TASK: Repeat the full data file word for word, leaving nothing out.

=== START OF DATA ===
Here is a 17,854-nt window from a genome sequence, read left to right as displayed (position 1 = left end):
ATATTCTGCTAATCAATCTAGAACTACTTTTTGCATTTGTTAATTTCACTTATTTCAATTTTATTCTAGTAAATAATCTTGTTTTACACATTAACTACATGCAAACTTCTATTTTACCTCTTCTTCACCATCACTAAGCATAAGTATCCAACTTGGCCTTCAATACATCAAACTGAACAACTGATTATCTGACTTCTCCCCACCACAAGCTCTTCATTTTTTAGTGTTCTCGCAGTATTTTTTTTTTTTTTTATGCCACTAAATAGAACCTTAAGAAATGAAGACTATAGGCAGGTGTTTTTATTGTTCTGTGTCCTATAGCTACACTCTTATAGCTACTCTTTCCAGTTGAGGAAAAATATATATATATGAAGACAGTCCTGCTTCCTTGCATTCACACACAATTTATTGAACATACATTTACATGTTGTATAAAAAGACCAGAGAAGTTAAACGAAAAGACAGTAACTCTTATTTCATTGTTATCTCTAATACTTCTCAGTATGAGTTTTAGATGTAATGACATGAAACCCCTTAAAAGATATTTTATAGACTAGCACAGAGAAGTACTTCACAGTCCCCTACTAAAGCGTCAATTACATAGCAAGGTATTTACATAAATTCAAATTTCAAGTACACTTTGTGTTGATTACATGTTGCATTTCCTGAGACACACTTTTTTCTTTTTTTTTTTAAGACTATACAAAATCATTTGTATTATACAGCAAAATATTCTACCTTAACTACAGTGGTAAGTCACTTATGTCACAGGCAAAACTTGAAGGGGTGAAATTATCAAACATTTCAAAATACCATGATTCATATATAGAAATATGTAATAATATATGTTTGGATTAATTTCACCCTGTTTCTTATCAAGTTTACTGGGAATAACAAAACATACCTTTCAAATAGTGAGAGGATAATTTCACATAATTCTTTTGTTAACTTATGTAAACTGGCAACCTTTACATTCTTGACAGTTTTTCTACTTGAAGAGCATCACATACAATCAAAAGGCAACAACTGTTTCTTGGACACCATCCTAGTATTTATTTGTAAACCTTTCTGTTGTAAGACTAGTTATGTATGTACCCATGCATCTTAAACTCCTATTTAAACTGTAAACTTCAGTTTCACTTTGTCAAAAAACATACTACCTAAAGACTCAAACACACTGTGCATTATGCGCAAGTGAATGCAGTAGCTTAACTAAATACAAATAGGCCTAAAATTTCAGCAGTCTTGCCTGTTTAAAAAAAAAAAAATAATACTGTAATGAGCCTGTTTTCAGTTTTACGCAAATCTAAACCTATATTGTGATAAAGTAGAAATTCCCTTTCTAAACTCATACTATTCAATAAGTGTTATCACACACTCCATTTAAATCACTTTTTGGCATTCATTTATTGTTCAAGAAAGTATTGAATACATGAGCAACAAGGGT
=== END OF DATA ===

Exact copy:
Here is a 17,854-nt window from a genome sequence, read left to right as displayed (position 1 = left end):
ATATTCTGCTAATCAATCTAGAACTACTTTTTGCATTTGTTAATTTCACTTATTTCAATTTTATTCTAGTAAATAATCTTGTTTTACACATTAACTACATGCAAACTTCTATTTTACCTCTTCTTCACCATCACTAAGCATAAGTATCCAACTTGGCCTTCAATACATCAAACTGAACAACTGATTATCTGACTTCTCCCCACCACAAGCTCTTCATTTTTTAGTGTTCTCGCAGTATTTTTTTTTTTTTTTATGCCACTAAATAGAACCTTAAGAAATGAAGACTATAGGCAGGTGTTTTTATTGTTCTGTGTCCTATAGCTACACTCTTATAGCTACTCTTTCCAGTTGAGGAAAAATATATATATATGAAGACAGTCCTGCTTCCTTGCATTCACACACAATTTATTGAACATACATTTACATGTTGTATAAAAAGACCAGAGAAGTTAAACGAAAAGACAGTAACTCTTATTTCATTGTTATCTCTAATACTTCTCAGTATGAGTTTTAGATGTAATGACATGAAACCCCTTAAAAGATATTTTATAGACTAGCACAGAGAAGTACTTCACAGTCCCCTACTAAAGCGTCAATTACATAGCAAGGTATTTACATAAATTCAAATTTCAAGTACACTTTGTGTTGATTACATGTTGCATTTCCTGAGACACACTTTTTTCTTTTTTTTTTTAAGACTATACAAAATCATTTGTATTATACAGCAAAATATTCTACCTTAACTACAGTGGTAAGTCACTTATGTCACAGGCAAAACTTGAAGGGGTGAAATTATCAAACATTTCAAAATACCATGATTCATATATAGAAATATGTAATAATATATGTTTGGATTAATTTCACCCTGTTTCTTATCAAGTTTACTGGGAATAACAAAACATACCTTTCAAATAGTGAGAGGATAATTTCACATAATTCTTTTGTTAACTTATGTAAACTGGCAACCTTTACATTCTTGACAGTTTTTCTACTTGAAGAGCATCACATACAATCAAAAGGCAACAACTGTTTCTTGGACACCATCCTAGTATTTATTTGTAAACCTTTCTGTTGTAAGACTAGTTATGTATGTACCCATGCATCTTAAACTCCTATTTAAACTGTAAACTTCAGTTTCACTTTGTCAAAAAACATACTACCTAAAGACTCAAACACACTGTGCATTATGCGCAAGTGAATGCAGTAGCTTAACTAAATACAAATAGGCCTAAAATTTCAGCAGTCTTGCCTGTTTAAAAAAAAAAAAATAATACTGTAATGAGCCTGTTTTCAGTTTTACGCAAATCTAAACCTATATTGTGATAAAGTAGAAATTCCCTTTCTAAACTCATACTATTCAATAAGTGTTATCACACACTCCATTTAAATCACTTTTTGGCATTCATTTATTGTTCAAGAAAGTATTGAATACATGAGCAACAAGGGT